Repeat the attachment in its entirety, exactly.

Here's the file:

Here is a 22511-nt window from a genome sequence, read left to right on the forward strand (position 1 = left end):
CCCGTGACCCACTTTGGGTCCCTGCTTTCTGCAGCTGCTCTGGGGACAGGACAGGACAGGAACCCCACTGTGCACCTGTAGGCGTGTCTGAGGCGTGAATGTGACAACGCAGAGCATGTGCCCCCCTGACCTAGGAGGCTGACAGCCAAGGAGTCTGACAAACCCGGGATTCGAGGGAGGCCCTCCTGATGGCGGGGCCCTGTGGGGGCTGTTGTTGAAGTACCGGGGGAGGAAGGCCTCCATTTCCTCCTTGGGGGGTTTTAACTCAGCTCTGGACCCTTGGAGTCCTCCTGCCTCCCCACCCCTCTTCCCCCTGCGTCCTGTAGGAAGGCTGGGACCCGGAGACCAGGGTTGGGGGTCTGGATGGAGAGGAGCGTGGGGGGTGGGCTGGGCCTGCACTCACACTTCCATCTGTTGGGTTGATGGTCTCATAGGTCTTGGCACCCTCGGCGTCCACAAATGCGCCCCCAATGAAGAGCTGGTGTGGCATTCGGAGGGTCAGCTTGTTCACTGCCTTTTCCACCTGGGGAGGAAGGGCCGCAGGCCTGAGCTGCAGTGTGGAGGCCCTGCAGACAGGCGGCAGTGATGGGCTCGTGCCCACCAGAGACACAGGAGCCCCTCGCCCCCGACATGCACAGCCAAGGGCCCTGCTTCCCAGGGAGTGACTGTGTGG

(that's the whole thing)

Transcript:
Here is a 22511-nt window from a genome sequence, read left to right on the forward strand (position 1 = left end):
CCCGTGACCCACTTTGGGTCCCTGCTTTCTGCAGCTGCTCTGGGGACAGGACAGGACAGGAACCCCACTGTGCACCTGTAGGCGTGTCTGAGGCGTGAATGTGACAACGCAGAGCATGTGCCCCCCTGACCTAGGAGGCTGACAGCCAAGGAGTCTGACAAACCCGGGATTCGAGGGAGGCCCTCCTGATGGCGGGGCCCTGTGGGGGCTGTTGTTGAAGTACCGGGGGAGGAAGGCCTCCATTTCCTCCTTGGGGGGTTTTAACTCAGCTCTGGACCCTTGGAGTCCTCCTGCCTCCCCACCCCTCTTCCCCCTGCGTCCTGTAGGAAGGCTGGGACCCGGAGACCAGGGTTGGGGGTCTGGATGGAGAGGAGCGTGGGGGGTGGGCTGGGCCTGCACTCACACTTCCATCTGTTGGGTTGATGGTCTCATAGGTCTTGGCACCCTCGGCGTCCACAAATGCGCCCCCAATGAAGAGCTGGTGTGGCATTCGGAGGGTCAGCTTGTTCACTGCCTTTTCCACCTGGGGAGGAAGGGCCGCAGGCCTGAGCTGCAGTGTGGAGGCCCTGCAGACAGGCGGCAGTGATGGGCTCGTGCCCACCAGAGACACAGGAGCCCCTCGCCCCCGACATGCACAGCCAAGGGCCCTGCTTCCCAGGGAGTGACTGTGTGG